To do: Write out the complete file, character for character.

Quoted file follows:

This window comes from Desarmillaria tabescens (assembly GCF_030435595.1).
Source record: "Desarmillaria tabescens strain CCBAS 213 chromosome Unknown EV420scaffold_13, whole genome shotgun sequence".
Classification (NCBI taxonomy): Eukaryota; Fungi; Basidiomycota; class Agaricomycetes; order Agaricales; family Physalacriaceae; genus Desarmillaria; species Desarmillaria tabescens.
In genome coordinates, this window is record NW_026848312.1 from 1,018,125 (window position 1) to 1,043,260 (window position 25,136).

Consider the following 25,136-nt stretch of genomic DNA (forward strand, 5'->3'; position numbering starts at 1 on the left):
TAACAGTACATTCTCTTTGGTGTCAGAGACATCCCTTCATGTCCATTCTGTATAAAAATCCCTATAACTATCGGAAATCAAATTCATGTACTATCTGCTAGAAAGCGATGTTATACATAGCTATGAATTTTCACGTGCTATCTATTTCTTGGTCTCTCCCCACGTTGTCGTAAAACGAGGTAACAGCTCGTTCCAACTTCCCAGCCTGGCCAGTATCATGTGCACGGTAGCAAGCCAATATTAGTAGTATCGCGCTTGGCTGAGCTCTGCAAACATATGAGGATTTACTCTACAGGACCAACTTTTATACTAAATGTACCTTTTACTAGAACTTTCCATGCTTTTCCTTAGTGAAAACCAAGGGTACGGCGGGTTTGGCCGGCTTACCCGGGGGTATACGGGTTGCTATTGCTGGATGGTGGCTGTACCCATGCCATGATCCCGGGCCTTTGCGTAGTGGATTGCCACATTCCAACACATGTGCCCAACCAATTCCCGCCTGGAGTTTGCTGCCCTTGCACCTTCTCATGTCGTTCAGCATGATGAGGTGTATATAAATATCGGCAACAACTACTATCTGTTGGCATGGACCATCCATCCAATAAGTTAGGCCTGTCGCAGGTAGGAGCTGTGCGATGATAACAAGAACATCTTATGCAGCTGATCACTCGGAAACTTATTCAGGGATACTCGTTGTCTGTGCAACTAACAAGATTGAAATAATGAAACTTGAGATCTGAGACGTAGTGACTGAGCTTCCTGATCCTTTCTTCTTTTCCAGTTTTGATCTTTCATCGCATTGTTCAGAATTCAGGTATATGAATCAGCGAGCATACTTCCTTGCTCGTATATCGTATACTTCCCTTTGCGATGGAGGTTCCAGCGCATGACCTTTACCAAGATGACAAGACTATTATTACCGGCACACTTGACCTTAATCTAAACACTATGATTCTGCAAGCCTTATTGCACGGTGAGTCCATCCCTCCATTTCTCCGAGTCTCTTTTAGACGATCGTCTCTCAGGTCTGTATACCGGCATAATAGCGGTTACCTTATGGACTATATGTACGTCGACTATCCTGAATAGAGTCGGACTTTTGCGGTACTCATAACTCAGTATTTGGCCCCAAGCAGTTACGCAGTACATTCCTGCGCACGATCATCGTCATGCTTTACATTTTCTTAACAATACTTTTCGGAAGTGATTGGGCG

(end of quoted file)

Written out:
This window comes from Desarmillaria tabescens (assembly GCF_030435595.1).
Source record: "Desarmillaria tabescens strain CCBAS 213 chromosome Unknown EV420scaffold_13, whole genome shotgun sequence".
Classification (NCBI taxonomy): Eukaryota; Fungi; Basidiomycota; class Agaricomycetes; order Agaricales; family Physalacriaceae; genus Desarmillaria; species Desarmillaria tabescens.
In genome coordinates, this window is record NW_026848312.1 from 1,018,125 (window position 1) to 1,043,260 (window position 25,136).

Consider the following 25,136-nt stretch of genomic DNA (forward strand, 5'->3'; position numbering starts at 1 on the left):
TAACAGTACATTCTCTTTGGTGTCAGAGACATCCCTTCATGTCCATTCTGTATAAAAATCCCTATAACTATCGGAAATCAAATTCATGTACTATCTGCTAGAAAGCGATGTTATACATAGCTATGAATTTTCACGTGCTATCTATTTCTTGGTCTCTCCCCACGTTGTCGTAAAACGAGGTAACAGCTCGTTCCAACTTCCCAGCCTGGCCAGTATCATGTGCACGGTAGCAAGCCAATATTAGTAGTATCGCGCTTGGCTGAGCTCTGCAAACATATGAGGATTTACTCTACAGGACCAACTTTTATACTAAATGTACCTTTTACTAGAACTTTCCATGCTTTTCCTTAGTGAAAACCAAGGGTACGGCGGGTTTGGCCGGCTTACCCGGGGGTATACGGGTTGCTATTGCTGGATGGTGGCTGTACCCATGCCATGATCCCGGGCCTTTGCGTAGTGGATTGCCACATTCCAACACATGTGCCCAACCAATTCCCGCCTGGAGTTTGCTGCCCTTGCACCTTCTCATGTCGTTCAGCATGATGAGGTGTATATAAATATCGGCAACAACTACTATCTGTTGGCATGGACCATCCATCCAATAAGTTAGGCCTGTCGCAGGTAGGAGCTGTGCGATGATAACAAGAACATCTTATGCAGCTGATCACTCGGAAACTTATTCAGGGATACTCGTTGTCTGTGCAACTAACAAGATTGAAATAATGAAACTTGAGATCTGAGACGTAGTGACTGAGCTTCCTGATCCTTTCTTCTTTTCCAGTTTTGATCTTTCATCGCATTGTTCAGAATTCAGGTATATGAATCAGCGAGCATACTTCCTTGCTCGTATATCGTATACTTCCCTTTGCGATGGAGGTTCCAGCGCATGACCTTTACCAAGATGACAAGACTATTATTACCGGCACACTTGACCTTAATCTAAACACTATGATTCTGCAAGCCTTATTGCACGGTGAGTCCATCCCTCCATTTCTCCGAGTCTCTTTTAGACGATCGTCTCTCAGGTCTGTATACCGGCATAATAGCGGTTACCTTATGGACTATATGTACGTCGACTATCCTGAATAGAGTCGGACTTTTGCGGTACTCATAACTCAGTATTTGGCCCCAAGCAGTTACGCAGTACATTCCTGCGCACGATCATCGTCATGCTTTACATTTTCTTAACAATACTTTTCGGAAGTGATTGGGCG